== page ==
Black History Month: Sojourner Truth

Black History Month: Sojourner Truth

It’s February which means African-American History Month or what is more commonly known as “Black History Month” is here once again. Black History Month serves as a month long commemoration and celebration of African-American history.

A little history about BHM…

The precursor to what is now BHM began as “Negro History Week,” the second week in February, when historian Carter G. Woodson and the Association for the Study of Negro Life and History chose the week because it coincided with the birthdays of Abraham Lincoln and Frederick Douglass; both of whom were celebrated in the Black community.

Canada also celebrates their Black History Month in February, while the United Kingdom’s takes place in the month of October. Attempts to implement a Black heritage month in Germany have been under-ways since the 1990’s, but an official result has not yet been declared.

“While the month-long series of events discusses oppression and prejudices against people of color, the main aim is to recognize the rich history and culture and significant contributions to society made by people with African heritage,” said the Atlantic Review.

Black excellency: Sojourner Truth

An important icon representing black excellency is the late Sojourner Truth, born Isabella “Bell” Baumfree, an African-American abolitionist and women’s rights activist of the nineteenth century.

Truth was dedicated to many social justice issues and traveled the country to deliver speeches to people of all ethnic-backgrounds, color, faith and different classes. She did this in attempts to educate Americans regarding the injustices people of color faced through slavery and oppression.

She advocated equal rights on behalf women and black people alike. Ironically, she herself was not literate, but was described as an eloquent speaker.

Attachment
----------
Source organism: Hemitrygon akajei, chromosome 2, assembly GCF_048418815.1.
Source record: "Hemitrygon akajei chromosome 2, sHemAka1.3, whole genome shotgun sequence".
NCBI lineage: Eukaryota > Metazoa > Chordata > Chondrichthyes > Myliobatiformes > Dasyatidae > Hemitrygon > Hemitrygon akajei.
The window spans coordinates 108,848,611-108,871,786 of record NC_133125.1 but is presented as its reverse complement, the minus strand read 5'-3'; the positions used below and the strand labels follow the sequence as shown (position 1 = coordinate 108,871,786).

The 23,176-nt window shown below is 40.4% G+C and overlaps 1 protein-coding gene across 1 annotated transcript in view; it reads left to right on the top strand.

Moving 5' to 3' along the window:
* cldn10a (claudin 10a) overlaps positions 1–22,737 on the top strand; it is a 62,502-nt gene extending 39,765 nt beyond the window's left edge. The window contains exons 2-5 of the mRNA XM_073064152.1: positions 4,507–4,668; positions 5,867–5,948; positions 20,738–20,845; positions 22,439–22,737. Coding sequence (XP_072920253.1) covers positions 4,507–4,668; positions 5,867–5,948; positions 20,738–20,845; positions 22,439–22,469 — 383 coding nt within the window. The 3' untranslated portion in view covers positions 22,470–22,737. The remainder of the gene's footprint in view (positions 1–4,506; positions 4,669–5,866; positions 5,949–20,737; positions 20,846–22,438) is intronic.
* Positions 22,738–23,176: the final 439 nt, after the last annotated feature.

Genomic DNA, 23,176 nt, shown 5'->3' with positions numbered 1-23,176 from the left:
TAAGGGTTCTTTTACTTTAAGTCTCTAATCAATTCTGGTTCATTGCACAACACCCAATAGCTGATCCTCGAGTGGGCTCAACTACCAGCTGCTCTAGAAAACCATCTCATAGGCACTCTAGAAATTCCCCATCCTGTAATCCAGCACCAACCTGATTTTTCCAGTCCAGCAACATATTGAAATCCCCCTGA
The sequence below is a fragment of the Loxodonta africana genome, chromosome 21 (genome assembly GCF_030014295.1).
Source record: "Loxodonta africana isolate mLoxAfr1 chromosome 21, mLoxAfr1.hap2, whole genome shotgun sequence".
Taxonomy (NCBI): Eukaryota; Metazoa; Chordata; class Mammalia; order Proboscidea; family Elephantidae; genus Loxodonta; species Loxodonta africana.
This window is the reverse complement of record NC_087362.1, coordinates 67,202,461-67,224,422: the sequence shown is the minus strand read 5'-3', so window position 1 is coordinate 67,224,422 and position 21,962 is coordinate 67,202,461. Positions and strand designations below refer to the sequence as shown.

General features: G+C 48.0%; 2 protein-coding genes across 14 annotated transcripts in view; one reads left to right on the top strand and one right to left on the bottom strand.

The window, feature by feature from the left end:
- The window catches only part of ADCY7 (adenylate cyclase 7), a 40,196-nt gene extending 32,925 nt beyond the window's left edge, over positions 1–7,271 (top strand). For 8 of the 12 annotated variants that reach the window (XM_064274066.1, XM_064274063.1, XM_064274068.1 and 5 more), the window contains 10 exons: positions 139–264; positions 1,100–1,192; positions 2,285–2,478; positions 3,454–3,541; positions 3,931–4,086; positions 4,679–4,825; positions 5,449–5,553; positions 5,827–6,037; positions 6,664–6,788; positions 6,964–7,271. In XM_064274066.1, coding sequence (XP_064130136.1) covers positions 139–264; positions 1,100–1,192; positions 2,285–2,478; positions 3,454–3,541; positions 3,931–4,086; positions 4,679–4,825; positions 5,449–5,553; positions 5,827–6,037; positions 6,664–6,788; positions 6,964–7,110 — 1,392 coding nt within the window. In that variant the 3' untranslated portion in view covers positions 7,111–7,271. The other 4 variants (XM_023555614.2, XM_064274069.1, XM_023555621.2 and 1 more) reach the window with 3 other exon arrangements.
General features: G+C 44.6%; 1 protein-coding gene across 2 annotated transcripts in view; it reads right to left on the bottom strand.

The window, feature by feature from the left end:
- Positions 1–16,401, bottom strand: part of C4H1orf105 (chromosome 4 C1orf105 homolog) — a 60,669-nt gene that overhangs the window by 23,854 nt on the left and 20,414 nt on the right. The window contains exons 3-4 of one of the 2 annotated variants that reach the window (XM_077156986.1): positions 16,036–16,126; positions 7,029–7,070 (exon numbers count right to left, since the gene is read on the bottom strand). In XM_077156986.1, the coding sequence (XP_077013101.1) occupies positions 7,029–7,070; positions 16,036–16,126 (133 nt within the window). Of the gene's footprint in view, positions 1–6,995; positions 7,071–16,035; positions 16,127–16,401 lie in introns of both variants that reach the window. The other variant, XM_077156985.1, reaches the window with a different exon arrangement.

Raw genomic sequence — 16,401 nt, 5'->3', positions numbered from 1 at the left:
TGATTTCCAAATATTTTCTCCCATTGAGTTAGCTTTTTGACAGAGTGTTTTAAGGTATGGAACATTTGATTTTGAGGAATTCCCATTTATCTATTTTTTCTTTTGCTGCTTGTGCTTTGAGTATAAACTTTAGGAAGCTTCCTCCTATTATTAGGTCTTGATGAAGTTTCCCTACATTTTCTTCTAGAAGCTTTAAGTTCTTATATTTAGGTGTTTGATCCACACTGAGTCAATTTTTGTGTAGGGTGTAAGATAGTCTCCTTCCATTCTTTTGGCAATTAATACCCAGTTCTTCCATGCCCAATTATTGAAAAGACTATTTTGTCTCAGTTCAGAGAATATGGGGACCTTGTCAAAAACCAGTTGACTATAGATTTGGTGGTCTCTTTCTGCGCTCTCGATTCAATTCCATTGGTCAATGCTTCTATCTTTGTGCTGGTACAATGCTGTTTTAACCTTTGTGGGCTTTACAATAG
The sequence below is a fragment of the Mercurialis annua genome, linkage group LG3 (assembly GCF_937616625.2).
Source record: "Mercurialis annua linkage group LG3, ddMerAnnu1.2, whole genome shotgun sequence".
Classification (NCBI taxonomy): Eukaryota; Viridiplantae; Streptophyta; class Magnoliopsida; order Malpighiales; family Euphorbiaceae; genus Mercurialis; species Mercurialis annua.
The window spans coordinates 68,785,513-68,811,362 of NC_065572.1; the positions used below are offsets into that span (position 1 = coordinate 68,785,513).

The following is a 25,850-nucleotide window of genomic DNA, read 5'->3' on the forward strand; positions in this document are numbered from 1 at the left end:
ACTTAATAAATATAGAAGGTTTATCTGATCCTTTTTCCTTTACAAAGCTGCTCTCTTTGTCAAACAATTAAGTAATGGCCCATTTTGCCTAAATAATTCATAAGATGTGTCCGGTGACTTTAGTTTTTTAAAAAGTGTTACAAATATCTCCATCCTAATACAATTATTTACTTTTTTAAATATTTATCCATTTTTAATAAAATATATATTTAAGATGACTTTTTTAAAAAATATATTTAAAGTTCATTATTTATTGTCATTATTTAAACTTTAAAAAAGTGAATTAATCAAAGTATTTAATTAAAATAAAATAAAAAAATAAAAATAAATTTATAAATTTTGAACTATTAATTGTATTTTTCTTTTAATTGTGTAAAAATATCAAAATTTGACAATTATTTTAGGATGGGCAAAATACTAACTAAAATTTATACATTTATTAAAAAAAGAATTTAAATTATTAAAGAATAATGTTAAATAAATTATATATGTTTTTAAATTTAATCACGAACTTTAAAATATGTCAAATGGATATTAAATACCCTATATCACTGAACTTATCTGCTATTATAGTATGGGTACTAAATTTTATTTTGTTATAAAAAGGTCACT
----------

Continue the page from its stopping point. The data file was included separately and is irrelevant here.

She was known for many speeches, two of her most notable being, “The Spirits Call Me” where she details her call from the spirits to spread word of the abolition of slavery, and “Ain’t I A Woman” where she speaks on the abilities and importance of women and African-Americans.

Truth was often referred to as a preacher and a “wise soul” because she tended to pattern her speeches with references from the Holy Bible, a shocking fact considering she had never read the script herself.

It was said that she changed her name to Sojourner for the fact that she was a nomad and would travel. The inclusion of Truth was because she wanted to be as honest as her intentions and felt that having two names would be appropriate as opposed to one.

Truth’s speeches left people feeling shaken up and moved. She was described to have a daunting effect on people, as she was large in stature, and filled up the room with a voice said to match that of any man’s.

The late Abraham Lincoln admired her as well, exclaiming his knowledge about her efforts prior to their meeting on equal ground. It was said to be a significant meeting, as it brought together “two major freedom fighters” (biography.com).

Sojourner Truth, like many famous late African-Americans, serves as an effective account in which a person of color fought to give minorities of today a voice in contemporary society. Had it not been for societal members, such as the late preacher, many things could not be possible. During a time when the Black Lives Matter movement rings loud and racial equality has found itself to the forefront of our everyday occurrences it is important we remember those who instrumented the start of the movement. Happy Black History Month!

Sources: ChroniclingAmerica.loc.gov / atlanticreview.org / biography.com